What to know about Super Tuesday and why it matters

1 month ago

WASHINGTON: It’s almost Super Tuesday when voters in 16 states and one territory will cast their ballots in the 2024 presidential primaries.

Here’s why the day matters — and why it looks a little different this year.

It’s traditionally the biggest day nationwide for primary elections and caucuses before the actual Election Day in November. Until now, only one or two states have held primaries or caucuses on the same day.

This Tuesday, voters in 16 different states and one territory (Get it? “Super” Tuesday.) will be choosing who they want to run for president. Some states are also choosing who should run for governor or senator for their state, and some district attorneys, too.

Just as Thanksgiving is usually the fourth Thursday in November, Super Tuesday is almost always the first Tuesday in March.

Democrats and Republicans vote on who they want to run for president and other offices. And then once those votes are tallied, delegates are awarded.

Delegates, by the way, are people chosen to represent their community at their political party’s presidential nominating convention. They are the ones who actually select the candidate to represent their party on the November ballot.

Candidates need to win a majority of them to pick up their party’s nomination. And no other date has more of those delegates at stake than Super Tuesday.

On the Republican side, 854 of 2,429 delegates — more than 35% — are up for grabs. About 36%, or 1,420 delegates, are in play for Democrats.

Nobody will become the presumptive nominee after Tuesday’s primaries. But President Joe Biden and former President Donald Trump are expected to get close.

Normally, it’s a big deal that can make or break a candidate.

For example, in 2020, Biden was basically counted out of the race after dismal showings in early primaries. Then he won the South Carolina primary. A few days later, he mounted a swift and stunning comeback on Super Tuesday that really gave everyone a jolt. He ran the board, winning 10 of the 14 states. Other candidates dropped out of the race after his wins. And you know what happened after that.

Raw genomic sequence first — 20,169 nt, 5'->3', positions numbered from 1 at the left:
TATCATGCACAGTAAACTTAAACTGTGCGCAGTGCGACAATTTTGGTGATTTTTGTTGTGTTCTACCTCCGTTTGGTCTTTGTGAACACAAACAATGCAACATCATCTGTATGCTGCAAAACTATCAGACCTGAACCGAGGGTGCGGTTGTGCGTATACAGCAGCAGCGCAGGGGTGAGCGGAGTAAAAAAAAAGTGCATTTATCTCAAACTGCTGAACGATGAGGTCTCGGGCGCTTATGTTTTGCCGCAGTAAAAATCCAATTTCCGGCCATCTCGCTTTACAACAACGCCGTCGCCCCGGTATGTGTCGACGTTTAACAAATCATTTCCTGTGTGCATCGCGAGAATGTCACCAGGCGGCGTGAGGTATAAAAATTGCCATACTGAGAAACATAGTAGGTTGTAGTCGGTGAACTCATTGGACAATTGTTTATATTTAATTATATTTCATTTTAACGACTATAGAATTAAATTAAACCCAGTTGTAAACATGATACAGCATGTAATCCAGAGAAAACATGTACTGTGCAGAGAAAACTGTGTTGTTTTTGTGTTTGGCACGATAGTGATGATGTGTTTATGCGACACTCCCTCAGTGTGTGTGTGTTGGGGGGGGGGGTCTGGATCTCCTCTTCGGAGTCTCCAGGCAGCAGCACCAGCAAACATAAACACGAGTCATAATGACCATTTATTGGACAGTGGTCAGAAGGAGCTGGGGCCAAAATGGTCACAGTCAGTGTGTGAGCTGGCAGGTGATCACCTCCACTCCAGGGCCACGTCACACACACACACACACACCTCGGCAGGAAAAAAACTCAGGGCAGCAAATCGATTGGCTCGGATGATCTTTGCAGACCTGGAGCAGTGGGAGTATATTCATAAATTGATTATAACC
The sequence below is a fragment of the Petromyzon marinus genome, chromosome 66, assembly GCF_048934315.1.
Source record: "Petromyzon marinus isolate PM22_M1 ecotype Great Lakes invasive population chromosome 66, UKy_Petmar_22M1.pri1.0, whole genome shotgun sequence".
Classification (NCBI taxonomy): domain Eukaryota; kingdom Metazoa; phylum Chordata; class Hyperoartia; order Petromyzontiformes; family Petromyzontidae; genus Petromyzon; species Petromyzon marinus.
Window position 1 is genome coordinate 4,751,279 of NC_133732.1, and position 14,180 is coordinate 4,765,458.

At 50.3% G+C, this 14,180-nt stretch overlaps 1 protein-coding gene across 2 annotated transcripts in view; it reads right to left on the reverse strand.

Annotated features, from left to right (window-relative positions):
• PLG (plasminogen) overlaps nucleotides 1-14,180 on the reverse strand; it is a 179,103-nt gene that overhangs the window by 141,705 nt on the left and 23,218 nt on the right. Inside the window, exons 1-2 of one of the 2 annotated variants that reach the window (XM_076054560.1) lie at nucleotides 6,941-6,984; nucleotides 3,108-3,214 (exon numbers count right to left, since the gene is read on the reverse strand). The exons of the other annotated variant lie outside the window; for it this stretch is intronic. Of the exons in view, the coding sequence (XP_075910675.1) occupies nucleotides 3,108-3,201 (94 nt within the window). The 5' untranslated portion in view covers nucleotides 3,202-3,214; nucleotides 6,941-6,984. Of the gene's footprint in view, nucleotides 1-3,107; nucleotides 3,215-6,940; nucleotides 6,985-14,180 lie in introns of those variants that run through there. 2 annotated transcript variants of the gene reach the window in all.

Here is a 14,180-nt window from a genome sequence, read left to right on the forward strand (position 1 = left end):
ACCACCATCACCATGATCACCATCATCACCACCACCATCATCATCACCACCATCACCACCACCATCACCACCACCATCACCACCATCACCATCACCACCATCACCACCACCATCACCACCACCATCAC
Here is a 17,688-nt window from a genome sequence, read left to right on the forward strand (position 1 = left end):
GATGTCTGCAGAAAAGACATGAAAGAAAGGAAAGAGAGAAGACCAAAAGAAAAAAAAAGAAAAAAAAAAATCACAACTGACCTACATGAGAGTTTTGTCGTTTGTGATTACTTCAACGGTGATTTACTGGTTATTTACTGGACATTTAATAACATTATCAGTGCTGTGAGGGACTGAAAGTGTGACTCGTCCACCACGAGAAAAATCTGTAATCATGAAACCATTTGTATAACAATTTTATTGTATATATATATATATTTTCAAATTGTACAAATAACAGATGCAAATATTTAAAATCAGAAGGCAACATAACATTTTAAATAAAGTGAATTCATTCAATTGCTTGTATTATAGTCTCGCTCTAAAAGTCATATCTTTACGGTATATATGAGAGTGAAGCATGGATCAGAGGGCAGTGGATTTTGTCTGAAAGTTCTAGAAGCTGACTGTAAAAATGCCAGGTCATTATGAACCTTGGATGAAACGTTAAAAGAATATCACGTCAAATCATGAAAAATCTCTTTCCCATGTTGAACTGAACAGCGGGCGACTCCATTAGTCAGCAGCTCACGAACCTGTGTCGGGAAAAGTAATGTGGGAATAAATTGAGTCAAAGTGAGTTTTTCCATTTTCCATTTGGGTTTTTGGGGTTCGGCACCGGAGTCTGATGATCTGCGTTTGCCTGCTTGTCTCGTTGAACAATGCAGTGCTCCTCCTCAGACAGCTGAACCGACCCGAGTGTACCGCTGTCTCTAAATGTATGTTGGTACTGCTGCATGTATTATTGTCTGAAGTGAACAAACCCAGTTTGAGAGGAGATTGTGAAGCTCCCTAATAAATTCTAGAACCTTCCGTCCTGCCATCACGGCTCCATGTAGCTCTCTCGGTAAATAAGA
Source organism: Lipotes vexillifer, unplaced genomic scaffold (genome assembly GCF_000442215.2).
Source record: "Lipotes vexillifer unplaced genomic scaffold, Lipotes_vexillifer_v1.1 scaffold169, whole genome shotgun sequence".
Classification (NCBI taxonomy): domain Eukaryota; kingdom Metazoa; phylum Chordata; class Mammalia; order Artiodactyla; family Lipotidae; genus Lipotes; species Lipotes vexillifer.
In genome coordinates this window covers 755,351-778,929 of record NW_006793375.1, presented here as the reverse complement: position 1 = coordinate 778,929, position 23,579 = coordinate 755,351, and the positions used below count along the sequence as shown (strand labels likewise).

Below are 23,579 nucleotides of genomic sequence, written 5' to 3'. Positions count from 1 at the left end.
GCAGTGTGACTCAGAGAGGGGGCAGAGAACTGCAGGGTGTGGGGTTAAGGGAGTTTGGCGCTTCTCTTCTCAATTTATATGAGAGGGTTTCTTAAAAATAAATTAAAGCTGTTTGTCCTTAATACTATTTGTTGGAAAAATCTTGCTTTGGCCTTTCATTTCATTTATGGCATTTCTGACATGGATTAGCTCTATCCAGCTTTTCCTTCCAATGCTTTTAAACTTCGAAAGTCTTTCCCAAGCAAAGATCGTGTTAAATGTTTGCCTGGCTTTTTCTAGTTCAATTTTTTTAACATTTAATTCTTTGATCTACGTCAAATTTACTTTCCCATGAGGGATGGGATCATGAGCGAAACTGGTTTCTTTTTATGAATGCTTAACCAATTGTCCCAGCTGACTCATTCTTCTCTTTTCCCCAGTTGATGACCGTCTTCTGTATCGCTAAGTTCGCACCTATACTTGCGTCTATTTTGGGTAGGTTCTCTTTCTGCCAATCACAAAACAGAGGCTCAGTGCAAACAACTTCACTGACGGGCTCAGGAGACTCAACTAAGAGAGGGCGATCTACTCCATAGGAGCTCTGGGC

But that was then. This year there’s not much of a chance for a surprise. Biden is the incumbent and the only major candidate for Democrats. He faces only token opposition. On the Republican side, Donald Trump has won nearly every primary so far and is expected to win big on Tuesday, too.

Spoiler alert! Don’t read on if you want to be surprised by Tuesday’s likely winners.

We know already that Biden and Trump are the front-runners. So it seems like that trend will continue.

There’s always the possibility of an upset. Nikki Haley is still in the race to be the Republican presidential nominee, and she won the District of Columbia primary. But she’s facing tough contests in states where she’s struggled to win support. So it doesn’t look good for her. Biden is far and away leading over Democratic challengers Dean Phillips and Marianne Williamson.

But even though we might think we know what will happen, neither Trump nor Biden will be able to claim the “presumptive nominee” title yet. The earliest that could happen is March 12 for Trump and March 19 for Biden.

The highest-profile state race in California is the one to succeed the late Democratic Sen. Dianne Feinstein, who died last fall.

There’s a crowded field of candidates that includes Democratic Reps. Barbara Lee, Katie Porter and Adam Schiff and Republican Steve Garvey, a former baseball star.

It’s kind of confusing, though: There are two primary elections on the ballot to replace Feinstein. One is to fill the remaining months of her current term and the other is for a full six-year term starting in January 2025.

Keep in mind that California has a “top-two” primary system in which all candidates appear on the same ballot regardless of party, and the top two finishers advance to the general election.

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(This story has not been edited by News18 staff and is published from a syndicated news agency feed - Associated Press)

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